- Conference speakers are successful because they have used their strengths and opportunities to develop a unique voice. By honing in one one subset of the field, they become more powerful. Finding a voice helps differentiate you from others and will lead to a difference in the way people explain what you do to others.
- So much of this job relies on the ability to explain decisions persuasively and constantly educate others. In the areas where you are strong, this is helpful reinforcement. In the areas where you are weak, it is an opportunity to study and learn. Nothing makes you learn more quickly than having to explain to someone else.
- Do some research into current graduate coursework in related fields and make a list of the skills you’d like to gain that you are lacking. Create a plan for how you can start building knowledge in these areas.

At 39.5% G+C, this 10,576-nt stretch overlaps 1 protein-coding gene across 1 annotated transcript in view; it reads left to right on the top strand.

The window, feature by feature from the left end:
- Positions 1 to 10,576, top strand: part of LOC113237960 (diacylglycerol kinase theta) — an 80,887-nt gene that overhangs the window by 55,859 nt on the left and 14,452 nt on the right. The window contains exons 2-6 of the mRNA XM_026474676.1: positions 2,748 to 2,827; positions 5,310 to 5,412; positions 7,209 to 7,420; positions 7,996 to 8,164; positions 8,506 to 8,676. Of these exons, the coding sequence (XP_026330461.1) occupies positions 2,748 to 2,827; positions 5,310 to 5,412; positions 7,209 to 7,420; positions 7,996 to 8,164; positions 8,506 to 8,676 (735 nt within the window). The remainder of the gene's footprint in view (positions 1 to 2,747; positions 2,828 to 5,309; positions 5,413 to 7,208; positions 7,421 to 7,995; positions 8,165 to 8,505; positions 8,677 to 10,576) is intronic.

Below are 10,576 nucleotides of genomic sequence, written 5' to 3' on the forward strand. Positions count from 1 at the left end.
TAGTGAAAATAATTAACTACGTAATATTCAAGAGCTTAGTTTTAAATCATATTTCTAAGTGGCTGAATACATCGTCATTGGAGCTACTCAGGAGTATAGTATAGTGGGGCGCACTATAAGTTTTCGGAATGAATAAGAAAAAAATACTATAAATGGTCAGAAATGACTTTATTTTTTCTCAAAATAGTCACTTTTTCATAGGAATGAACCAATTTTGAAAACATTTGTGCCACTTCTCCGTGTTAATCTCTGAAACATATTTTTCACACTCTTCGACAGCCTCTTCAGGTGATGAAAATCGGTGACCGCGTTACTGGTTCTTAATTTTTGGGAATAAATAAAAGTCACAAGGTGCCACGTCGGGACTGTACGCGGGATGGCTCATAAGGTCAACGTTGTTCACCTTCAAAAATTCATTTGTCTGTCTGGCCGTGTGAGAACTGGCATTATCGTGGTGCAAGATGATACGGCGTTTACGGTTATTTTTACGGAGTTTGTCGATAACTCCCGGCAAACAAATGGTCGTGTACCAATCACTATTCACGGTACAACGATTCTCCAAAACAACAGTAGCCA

- Do you find that people often speak over you or don’t seem to be listening to you? Make a concerted effort to speak carefully and clearly, not turning thoughts into speech before they’ve had time to gel. If you don’t know the answer to something, don’t try to fake it. Your speech is the conduit through which your knowledge is conferred to others, so don’t waste it.
- Consider your weaknesses carefully and select a few that you really want to go after. Then, take a risk and put yourself in positions that require you to strengthen this skill. Public speaking is a common example, since so many people fear it. Those who know you will respect you for it and you will gain new skills and confidence.
Remember that in every interaction you have, in every presentation you make, and in every new introduction you are communicating something about yourself. Instead of just hoping for the best, use this in-depth analysis of your own brand to be intentional about these interactions. I’ll be doing the same thing, so you’re not alone. We might just surprise ourselves!